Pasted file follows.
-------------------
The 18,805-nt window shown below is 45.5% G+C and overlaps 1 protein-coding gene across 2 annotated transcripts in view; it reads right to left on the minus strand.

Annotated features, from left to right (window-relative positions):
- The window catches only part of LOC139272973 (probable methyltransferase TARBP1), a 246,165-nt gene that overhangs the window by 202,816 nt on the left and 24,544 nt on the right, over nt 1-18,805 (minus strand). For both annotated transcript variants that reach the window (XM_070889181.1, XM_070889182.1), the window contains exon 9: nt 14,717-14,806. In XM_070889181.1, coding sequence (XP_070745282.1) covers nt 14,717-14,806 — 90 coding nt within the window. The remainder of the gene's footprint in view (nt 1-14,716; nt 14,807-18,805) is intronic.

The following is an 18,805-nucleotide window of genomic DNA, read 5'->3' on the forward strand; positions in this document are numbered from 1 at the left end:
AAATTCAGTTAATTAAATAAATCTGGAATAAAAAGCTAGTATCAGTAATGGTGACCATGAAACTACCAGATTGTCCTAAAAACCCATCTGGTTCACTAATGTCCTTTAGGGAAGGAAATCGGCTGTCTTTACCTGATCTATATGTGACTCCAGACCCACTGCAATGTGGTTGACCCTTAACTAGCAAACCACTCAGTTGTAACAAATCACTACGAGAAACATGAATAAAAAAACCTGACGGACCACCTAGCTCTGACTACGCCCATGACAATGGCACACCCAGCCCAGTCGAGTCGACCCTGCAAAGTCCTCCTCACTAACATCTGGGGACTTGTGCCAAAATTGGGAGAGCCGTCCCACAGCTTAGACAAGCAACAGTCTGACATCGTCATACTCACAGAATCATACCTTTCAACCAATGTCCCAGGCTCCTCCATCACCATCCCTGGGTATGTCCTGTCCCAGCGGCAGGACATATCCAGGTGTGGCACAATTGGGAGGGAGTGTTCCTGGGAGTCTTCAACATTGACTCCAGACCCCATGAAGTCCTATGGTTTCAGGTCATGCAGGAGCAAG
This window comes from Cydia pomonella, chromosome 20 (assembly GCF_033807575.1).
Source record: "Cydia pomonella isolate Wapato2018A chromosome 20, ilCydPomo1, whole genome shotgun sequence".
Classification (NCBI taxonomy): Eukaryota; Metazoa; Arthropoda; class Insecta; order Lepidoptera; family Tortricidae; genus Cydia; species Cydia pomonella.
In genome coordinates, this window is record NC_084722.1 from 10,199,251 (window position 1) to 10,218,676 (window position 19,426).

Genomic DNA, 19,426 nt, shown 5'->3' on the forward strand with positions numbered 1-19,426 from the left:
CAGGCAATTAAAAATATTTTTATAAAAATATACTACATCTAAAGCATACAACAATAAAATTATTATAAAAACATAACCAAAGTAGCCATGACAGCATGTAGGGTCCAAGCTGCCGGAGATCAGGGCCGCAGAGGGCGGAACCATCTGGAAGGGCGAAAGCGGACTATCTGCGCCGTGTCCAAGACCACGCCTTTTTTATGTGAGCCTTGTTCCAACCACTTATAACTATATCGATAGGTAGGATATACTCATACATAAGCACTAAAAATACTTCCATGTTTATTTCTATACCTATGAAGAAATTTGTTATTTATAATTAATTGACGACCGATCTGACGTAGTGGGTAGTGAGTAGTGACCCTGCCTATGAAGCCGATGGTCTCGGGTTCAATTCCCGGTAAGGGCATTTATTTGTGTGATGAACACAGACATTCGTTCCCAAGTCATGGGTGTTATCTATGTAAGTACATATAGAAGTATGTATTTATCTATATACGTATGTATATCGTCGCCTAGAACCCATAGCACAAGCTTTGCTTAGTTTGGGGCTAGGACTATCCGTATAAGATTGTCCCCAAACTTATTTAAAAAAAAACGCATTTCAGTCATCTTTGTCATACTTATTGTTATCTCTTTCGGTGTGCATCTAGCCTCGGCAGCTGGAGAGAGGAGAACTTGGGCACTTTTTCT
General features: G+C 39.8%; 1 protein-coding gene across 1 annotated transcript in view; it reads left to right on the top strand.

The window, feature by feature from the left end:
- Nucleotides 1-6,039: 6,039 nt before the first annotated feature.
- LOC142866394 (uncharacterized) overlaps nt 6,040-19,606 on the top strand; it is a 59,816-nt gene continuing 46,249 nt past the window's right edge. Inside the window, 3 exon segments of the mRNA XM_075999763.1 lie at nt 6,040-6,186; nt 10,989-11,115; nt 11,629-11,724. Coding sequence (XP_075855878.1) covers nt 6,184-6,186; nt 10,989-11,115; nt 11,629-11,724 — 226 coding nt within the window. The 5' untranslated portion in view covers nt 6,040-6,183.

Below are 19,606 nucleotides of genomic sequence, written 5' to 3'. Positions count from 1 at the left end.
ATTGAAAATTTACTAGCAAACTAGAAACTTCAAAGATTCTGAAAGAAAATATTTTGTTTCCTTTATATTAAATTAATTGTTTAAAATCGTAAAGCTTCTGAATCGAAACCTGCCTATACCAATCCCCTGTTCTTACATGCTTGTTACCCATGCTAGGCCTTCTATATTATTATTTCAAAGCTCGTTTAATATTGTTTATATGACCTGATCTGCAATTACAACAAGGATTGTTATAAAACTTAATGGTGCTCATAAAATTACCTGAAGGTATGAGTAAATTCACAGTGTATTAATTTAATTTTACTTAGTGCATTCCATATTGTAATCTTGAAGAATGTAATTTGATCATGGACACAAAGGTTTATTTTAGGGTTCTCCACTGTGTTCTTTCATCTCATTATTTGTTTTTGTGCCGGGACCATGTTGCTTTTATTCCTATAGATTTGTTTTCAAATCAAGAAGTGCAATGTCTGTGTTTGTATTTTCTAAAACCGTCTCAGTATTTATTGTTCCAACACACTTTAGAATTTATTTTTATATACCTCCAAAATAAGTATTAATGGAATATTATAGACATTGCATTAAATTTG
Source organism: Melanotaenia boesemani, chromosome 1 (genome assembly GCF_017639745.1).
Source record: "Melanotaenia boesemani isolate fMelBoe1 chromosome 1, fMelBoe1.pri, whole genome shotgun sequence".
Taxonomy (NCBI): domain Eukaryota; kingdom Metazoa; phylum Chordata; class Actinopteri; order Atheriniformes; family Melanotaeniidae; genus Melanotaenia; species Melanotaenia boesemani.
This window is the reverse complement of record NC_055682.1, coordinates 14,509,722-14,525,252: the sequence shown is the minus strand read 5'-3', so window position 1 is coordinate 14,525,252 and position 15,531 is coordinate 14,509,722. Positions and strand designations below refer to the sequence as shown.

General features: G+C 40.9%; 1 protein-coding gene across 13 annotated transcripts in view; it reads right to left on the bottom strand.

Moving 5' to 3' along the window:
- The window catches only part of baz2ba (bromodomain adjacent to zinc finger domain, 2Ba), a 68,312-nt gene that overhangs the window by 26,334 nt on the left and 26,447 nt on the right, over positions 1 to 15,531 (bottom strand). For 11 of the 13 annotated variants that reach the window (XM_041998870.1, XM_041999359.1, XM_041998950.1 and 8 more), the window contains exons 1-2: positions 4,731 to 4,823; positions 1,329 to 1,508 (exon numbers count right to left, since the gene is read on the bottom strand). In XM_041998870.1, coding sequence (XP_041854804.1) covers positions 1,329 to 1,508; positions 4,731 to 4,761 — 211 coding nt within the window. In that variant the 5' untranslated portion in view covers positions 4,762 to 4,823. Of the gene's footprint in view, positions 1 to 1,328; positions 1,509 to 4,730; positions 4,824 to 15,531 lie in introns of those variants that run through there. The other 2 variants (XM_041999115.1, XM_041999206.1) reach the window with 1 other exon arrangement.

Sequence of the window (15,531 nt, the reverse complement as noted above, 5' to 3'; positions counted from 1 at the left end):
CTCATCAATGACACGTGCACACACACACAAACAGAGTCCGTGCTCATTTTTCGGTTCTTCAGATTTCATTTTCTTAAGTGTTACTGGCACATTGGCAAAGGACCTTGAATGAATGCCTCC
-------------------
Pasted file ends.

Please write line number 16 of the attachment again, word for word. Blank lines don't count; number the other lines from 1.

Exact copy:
Below are 19,606 nucleotides of genomic sequence, written 5' to 3'. Positions count from 1 at the left end.